Judging from the social media posts and campaign ads, pols are proud to point to various pieces of legislation, initiatives, and programs to claim that they've "done something". Usually this involves shoveling money at "professionals" who can (sooner or later) appear in their campaign ads, testifying to their compassion, empathy, wisdom, etc.
It's a kind of entrepreneurship, I guess: watch for an imminent social crisis, hype it relentlessly, put yourself forward as part of the solution, start applying for grants. Lather, rinse, repeat.
At American Consequences, P. J. O'Rourke asks the musical
What Do Progressives Really Want?.
Progressive candidates claim to have a platform addressing social and economic issues – a platform to create a more just, fair, and equitable America.
Which is a nice thought…
But the Progressive platform is really to create a more political America… to create an America where everything, no matter how intimate and private, is decided by the political process.
“The Personal Is the Political” has been a leftist slogan for 50 years.
Why would anyone want that as a slogan? The idea is completely totalitarian. But the completeness, the totalness of the idea – the “inclusiveness,” as Progressives would say – is the point. When politics encompasses not only public life but private life as well, then there’s a lot more politics… politics without end.
According to Wikipedia, we can blame late 1960s feminists for the slogan.
And the Google LFOD alert rang for a very unlikely source, about
10,000 miles from Pun Salad Manor and every other bit of New
Hampshire, where "SMH" stands for Sydney Morning HeraldL
Opera House celebrates 45 years as 'Our House'. If you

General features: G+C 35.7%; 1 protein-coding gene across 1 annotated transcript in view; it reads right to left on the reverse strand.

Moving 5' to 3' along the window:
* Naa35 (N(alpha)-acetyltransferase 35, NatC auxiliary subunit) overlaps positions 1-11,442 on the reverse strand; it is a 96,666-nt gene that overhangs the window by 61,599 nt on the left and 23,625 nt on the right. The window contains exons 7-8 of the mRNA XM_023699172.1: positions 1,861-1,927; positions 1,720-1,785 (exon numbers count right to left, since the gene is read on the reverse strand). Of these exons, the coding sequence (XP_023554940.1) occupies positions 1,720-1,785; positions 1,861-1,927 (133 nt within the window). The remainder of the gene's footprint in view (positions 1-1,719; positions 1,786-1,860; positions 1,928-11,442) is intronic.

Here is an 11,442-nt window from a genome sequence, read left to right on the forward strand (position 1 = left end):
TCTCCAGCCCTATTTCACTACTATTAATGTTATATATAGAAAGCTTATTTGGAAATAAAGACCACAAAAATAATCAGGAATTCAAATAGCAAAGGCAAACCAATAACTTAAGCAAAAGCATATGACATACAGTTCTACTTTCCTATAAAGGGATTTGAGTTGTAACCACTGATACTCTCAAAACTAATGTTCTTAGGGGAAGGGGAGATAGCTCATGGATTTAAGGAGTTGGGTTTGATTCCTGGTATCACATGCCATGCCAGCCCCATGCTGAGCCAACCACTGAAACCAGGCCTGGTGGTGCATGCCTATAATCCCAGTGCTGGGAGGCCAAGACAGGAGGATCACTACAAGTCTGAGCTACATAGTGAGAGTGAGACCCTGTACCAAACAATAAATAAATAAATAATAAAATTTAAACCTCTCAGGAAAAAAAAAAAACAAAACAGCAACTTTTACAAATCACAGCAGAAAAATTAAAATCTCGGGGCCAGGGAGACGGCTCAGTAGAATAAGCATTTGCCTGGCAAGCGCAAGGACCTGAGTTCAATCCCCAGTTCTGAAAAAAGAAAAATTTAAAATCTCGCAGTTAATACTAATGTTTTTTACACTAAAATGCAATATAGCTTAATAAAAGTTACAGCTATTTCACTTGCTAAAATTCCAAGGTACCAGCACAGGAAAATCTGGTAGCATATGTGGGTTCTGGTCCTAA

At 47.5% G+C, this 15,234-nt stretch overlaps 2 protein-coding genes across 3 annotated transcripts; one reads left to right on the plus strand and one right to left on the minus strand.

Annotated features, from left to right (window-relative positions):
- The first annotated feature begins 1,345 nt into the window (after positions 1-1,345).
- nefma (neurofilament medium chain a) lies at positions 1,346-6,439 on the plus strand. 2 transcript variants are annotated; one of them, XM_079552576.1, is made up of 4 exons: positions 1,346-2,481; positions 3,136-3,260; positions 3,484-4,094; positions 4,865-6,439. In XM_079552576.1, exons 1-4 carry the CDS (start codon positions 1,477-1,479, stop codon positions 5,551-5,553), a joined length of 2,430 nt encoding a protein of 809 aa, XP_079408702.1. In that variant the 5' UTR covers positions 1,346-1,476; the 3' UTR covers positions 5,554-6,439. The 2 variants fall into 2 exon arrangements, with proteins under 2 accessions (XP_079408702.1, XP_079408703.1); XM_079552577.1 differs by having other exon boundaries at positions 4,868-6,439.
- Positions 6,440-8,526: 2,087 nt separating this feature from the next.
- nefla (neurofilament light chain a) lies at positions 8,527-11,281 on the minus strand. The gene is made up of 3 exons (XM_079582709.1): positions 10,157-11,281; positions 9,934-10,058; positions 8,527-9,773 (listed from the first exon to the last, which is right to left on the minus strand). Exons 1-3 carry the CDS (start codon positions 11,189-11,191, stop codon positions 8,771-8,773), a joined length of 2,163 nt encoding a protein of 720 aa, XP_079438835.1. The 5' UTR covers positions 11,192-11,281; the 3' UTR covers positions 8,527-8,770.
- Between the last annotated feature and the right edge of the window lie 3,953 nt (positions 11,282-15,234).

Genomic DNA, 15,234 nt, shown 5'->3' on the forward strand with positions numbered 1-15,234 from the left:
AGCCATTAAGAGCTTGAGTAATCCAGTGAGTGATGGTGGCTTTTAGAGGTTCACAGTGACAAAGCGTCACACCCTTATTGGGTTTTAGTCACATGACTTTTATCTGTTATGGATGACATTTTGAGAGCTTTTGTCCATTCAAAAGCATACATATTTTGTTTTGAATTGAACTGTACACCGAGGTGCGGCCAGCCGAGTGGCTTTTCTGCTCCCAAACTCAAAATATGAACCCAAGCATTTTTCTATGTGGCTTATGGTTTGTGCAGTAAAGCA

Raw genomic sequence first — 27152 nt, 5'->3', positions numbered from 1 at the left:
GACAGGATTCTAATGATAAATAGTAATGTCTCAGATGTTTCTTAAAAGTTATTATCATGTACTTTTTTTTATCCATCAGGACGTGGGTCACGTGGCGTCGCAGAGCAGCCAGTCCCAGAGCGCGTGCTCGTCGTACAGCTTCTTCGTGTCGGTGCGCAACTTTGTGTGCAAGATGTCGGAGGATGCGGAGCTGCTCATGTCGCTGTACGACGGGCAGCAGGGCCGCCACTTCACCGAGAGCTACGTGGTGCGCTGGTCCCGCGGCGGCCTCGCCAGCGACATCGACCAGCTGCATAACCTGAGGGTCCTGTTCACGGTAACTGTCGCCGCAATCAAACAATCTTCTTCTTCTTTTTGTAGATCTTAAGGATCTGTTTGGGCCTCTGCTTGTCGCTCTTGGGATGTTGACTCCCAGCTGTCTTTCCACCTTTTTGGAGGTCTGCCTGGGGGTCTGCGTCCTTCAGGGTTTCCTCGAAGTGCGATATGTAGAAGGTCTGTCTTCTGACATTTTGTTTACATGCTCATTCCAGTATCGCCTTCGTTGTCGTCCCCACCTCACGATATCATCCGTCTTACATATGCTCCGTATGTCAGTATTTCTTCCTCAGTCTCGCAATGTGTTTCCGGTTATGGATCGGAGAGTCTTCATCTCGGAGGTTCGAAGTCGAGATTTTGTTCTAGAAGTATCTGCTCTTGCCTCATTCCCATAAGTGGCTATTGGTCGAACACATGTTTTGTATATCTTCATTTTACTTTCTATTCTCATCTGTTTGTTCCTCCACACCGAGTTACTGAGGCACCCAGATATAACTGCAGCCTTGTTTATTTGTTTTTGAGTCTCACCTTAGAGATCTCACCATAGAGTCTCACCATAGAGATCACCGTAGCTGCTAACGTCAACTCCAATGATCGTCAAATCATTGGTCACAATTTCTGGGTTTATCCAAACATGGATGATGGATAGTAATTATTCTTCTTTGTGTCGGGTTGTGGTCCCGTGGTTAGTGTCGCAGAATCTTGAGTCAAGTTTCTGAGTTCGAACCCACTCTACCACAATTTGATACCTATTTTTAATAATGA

know one thing about Sydney, it's the profile of the Opera House.
But did you know…
For Building Operations Manager, Dean Jakubowski, the graffiti on the concrete segments, and the stories they contain, are some of his favourite secret spots in the building that 10,000 workers of 90 different nationalities helped to construct. There is a cowboy etched in one segment on the western side of the second largest shell that contains the Joan Sutherland Theatre, and another that reads "Live free or die" - the New Hampshire motto in the Green room. And many more names scrawled deep in the shells hidden behind plywood, by the likes of the Brown brothers, builders from Dubbo who moved to Sydney in the 1960s to work at the site.
Can't imagine how that got there. (I was nowhere near Sydney at the time, and you probably can't prove otherwise.)
And (as usual), the Babylon Bee has a scoop:
Mafia Requests To No Longer Be Called 'The Mob' Because Of Negative Association With Political Activists.
At a private event, representatives of various organized crime groups came forward to request that the press stop referring to them as "the Mob" because of the negative connotation of the word thanks to recent political events.
"When people hear about 'the Mob’,” said Joey "the Ice Pick" Polino, "they now think of people mindlessly screeching about some red versus blue political nonsense. No one even understands what those people want, while we in the Mafia are very clear about what we want: money."
Because, as Tony Montana (in our Amazon Product du Jour) observed long ago: "In this country, you gotta make the money first. Then when you get the money, you get the power. Then when you get the power, then you get the women."